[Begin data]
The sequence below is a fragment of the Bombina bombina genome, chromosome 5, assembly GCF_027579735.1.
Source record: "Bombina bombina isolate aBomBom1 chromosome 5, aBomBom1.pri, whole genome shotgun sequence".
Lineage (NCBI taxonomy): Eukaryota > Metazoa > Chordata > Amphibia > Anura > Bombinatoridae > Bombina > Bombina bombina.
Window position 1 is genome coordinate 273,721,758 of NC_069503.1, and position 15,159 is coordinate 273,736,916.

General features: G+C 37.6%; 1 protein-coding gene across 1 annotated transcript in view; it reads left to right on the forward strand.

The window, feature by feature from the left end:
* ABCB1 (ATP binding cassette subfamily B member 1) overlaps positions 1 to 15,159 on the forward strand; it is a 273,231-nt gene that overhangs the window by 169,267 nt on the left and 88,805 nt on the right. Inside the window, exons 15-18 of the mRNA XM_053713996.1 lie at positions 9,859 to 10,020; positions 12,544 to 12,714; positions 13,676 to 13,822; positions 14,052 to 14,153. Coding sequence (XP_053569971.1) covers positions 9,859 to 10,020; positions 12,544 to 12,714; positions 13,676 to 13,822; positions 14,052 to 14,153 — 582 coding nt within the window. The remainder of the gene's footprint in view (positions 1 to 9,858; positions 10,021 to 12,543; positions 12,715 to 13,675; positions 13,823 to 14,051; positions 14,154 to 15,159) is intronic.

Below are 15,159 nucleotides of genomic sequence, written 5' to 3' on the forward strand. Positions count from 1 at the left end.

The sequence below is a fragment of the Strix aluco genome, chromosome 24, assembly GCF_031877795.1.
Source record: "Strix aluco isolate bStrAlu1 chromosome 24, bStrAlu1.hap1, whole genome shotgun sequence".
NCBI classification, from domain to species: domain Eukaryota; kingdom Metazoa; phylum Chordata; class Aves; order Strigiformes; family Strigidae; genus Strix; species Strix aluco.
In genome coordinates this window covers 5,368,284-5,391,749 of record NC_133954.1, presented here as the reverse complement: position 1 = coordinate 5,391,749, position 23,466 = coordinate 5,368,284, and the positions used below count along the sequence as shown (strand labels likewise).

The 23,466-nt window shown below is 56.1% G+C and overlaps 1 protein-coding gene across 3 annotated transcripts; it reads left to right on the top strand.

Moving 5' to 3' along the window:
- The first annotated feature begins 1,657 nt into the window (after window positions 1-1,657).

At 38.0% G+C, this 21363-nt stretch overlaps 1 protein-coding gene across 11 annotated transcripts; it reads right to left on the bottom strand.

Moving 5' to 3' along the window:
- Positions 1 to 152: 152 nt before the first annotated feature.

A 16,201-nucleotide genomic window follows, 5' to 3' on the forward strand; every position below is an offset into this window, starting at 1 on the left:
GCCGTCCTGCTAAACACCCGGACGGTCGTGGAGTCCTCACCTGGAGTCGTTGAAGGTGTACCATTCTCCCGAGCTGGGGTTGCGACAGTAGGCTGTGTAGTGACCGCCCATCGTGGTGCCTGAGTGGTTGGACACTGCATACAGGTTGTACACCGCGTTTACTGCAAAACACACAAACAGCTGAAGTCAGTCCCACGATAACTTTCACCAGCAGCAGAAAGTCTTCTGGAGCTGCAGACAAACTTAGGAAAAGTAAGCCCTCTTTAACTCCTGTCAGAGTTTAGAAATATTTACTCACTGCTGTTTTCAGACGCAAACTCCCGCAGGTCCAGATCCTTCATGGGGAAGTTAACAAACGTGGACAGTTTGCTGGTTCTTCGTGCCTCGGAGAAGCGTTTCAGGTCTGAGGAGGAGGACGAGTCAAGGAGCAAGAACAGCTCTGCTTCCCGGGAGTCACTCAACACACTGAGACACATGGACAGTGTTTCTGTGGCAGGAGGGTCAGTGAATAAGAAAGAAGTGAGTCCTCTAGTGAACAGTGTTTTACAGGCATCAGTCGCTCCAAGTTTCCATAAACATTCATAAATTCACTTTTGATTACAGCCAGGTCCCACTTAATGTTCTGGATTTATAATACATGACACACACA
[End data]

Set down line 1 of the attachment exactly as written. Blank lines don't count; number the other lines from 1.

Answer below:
The sequence below is a fragment of the Bombina bombina genome, chromosome 5, assembly GCF_027579735.1.